Categories

A sample text widget

Etiam pulvinar consectetur dolor sed malesuada. Ut convallis euismod dolor nec pretium. Nunc ut tristique massa.

Nam sodales mi vitae dolor ullamcorper et vulputate enim accumsan. Morbi orci magna, tincidunt vitae molestie nec, molestie at mi. Nulla nulla lorem, suscipit in posuere in, interdum non magna.

Modesty & lust

I got caught up in a discussion on a Muslim blog, Austrolabe on veiling women. It didn’t get very far. I see the veil as a form of oppression primarily directed by male religious crazies who can’t handle their sex drives. Those on this blog see it as a free fashion choice by women who ‘seek to be closer to Allah’ and who wish to not be ogled by men.

The commentators deny my premise that Islam is systematically prejudiced against women with the veil being a particular instance of this oppression. This denial seems to me simply contrived blindness. Flogging supposedly lascivious females, unequal rights for women under the law, lower education opportunities for women, genital mutilation and honour killings may be a consequence of culture and psychology but an awful lot of this horrific activity occurs, by some coincidence, in Muslim countries. To me this is undeniable and a major reason that cultures in the West, while open to Buddhism and other non-traditional Western faiths, are more closed to Islam.

But one commentator cited an article, promoting wearing a veil as a release from the tyranny of having to wear excessively sexualized fashion, which interested me. Quote:

One common view is that by wearing a veil, a woman reclaims her beauty as her own, rather than surrender to the prying eyes of men seeking sexual pleasure.

In this context, the veil is not an oppressive tool of fundamentalist Islam but something that liberates women from body fascism and fashion fundamentalism.

As society gets ever more sex-saturated and the pressure increases on young women to follow the latest trends and constantly look groomed and sexy, pockets of defiance will grow in the most unlikely places.

I am not sure I agree with this. Women can dress modestly and attractively without being subject to the tyranny of fashion and without inviting excessively prying eyes. But, more to the point, I don’t think there is that much wrong in accepting that both men and women are sexual beings for whom physical attractions are a dominant theme. Society does not fall apart in accepting this.

I suppose too – and this is probably my age-prejudices revealling themselves – I find the fashions worn by young Australian females unattractive and non-sexy even though a lot of flesh is often on display. Partly this is a consequence of the increased weight of young women that makes their fashion choices look like attempts to stuff an overinflated beachball in a sock. Vast cleavage displays, bouncing bra-less boobs under cheap teashirts and bum cracks – that make me think of hydro-electric power possibilities as solutions to climate change issues – and which detract from the real beauty of a female rear end, are major complaints.

Of course I am no movie star myself. But having given up on the task of winning beauty contests years ago and having had beach sand kicked in my face by the school bully I don’t care. Age has the single virtuous effect of making us ‘wrinkled and white’ males (as one of my Muslim co-commentators remarked) effectively invisible to lust-seeking females. Thank god for that! I don’t need to wear a veil and baggy duds to prevent that pair of boobs sitting in front of me in the bus from exploiting me sexually.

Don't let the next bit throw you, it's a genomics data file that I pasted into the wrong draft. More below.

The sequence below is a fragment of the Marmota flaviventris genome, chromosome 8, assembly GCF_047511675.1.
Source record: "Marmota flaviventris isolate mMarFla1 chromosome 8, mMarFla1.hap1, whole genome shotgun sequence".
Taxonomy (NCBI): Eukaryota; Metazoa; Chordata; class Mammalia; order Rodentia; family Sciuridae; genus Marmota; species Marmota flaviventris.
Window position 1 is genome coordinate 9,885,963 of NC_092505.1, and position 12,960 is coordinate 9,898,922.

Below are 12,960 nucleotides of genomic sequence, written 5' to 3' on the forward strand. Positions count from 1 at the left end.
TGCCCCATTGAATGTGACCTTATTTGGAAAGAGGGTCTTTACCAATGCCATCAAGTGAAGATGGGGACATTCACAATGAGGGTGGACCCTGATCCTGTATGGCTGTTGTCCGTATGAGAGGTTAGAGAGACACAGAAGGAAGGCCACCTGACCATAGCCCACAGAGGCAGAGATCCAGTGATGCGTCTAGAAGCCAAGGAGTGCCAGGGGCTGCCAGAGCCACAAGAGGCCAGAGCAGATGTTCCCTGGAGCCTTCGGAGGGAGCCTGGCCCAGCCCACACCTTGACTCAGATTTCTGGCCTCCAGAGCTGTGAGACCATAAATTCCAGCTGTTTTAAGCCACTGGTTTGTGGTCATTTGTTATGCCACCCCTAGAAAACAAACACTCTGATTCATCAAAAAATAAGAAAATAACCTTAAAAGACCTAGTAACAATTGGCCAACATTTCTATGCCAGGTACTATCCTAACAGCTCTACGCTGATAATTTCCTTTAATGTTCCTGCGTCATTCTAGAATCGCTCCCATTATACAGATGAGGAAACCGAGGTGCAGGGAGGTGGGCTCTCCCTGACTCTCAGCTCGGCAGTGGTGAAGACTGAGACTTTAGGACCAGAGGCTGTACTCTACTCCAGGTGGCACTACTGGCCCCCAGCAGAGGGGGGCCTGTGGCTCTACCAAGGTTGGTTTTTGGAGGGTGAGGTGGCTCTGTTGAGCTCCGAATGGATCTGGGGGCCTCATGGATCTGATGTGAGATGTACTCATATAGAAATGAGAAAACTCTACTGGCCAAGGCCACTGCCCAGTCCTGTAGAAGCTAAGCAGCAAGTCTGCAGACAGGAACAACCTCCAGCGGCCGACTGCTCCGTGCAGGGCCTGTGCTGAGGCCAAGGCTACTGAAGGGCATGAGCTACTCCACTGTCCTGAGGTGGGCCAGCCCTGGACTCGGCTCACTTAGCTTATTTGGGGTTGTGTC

9 comments to Modesty & lust

  • rabee

    I read your amusing debate on that site. You know there is debate in the Muslim world on the issue of the niqab (veil as opposed to covering just hair.) The debate is extensive and pervasive, just read Arab language blogs and forums. There is also very rich feminist scholarship that I’m trying to familiarize myself with.

    I just got of the phone with a Muslim professor specializing in gender issues in the Arab world. She and I discussed the old Arabic saying “Al akraboun awla bel ma’rouf” mentioned by another feminist Muslim academic on a certain blog.

    In this context the saying implies “why don’t you indulge in your rescue fantasies at elsewhere” 🙂

  • conrad

    I disagree with your interpretation of why Western countries are less open to Muslims — there are lots of very sexist religious societies, and people don’t seem to worry too much about that (I don’t see people complaining about the Mormons, some of the more extreme Catholic groups etc.).

    I think it has more to do with people’s observations from countries where these groups have hit the bottom of the social scale, and hence people are often falsely correlating all the problems that being poor has with religious values (cf. the attitude in the US vs. the UK).

    Incidentally,

    1) I think that all of the anecedotes about France are missing the point. I haven’t seen any data, but my impression is that the Muslims there are, overall, less religious than those in places like Australia (and I have worked there a fair bit). I suspect the reason for this is that they are far greater in number, and hence don’t feel obliged to be cultural sterotypes (nor culturally stereotyped), as seems to be the case with many small communities (or perhaps the larger communities allow cultural values to shift more quickly).